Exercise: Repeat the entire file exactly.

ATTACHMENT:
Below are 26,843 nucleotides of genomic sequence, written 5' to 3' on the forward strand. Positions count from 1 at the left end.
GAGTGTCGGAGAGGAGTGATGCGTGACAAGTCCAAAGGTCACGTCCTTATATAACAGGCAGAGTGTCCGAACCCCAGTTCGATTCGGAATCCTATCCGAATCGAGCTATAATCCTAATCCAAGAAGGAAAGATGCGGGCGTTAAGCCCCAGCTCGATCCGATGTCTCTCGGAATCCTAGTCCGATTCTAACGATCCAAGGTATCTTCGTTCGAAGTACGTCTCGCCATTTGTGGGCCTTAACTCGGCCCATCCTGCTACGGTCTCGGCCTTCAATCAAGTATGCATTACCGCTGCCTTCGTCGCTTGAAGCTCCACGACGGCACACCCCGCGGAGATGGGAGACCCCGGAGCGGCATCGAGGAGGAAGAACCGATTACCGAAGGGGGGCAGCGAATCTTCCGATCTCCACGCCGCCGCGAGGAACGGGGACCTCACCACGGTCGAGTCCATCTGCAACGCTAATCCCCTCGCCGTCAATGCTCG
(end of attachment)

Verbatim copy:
Below are 26,843 nucleotides of genomic sequence, written 5' to 3' on the forward strand. Positions count from 1 at the left end.
GAGTGTCGGAGAGGAGTGATGCGTGACAAGTCCAAAGGTCACGTCCTTATATAACAGGCAGAGTGTCCGAACCCCAGTTCGATTCGGAATCCTATCCGAATCGAGCTATAATCCTAATCCAAGAAGGAAAGATGCGGGCGTTAAGCCCCAGCTCGATCCGATGTCTCTCGGAATCCTAGTCCGATTCTAACGATCCAAGGTATCTTCGTTCGAAGTACGTCTCGCCATTTGTGGGCCTTAACTCGGCCCATCCTGCTACGGTCTCGGCCTTCAATCAAGTATGCATTACCGCTGCCTTCGTCGCTTGAAGCTCCACGACGGCACACCCCGCGGAGATGGGAGACCCCGGAGCGGCATCGAGGAGGAAGAACCGATTACCGAAGGGGGGCAGCGAATCTTCCGATCTCCACGCCGCCGCGAGGAACGGGGACCTCACCACGGTCGAGTCCATCTGCAACGCTAATCCCCTCGCCGTCAATGCTCG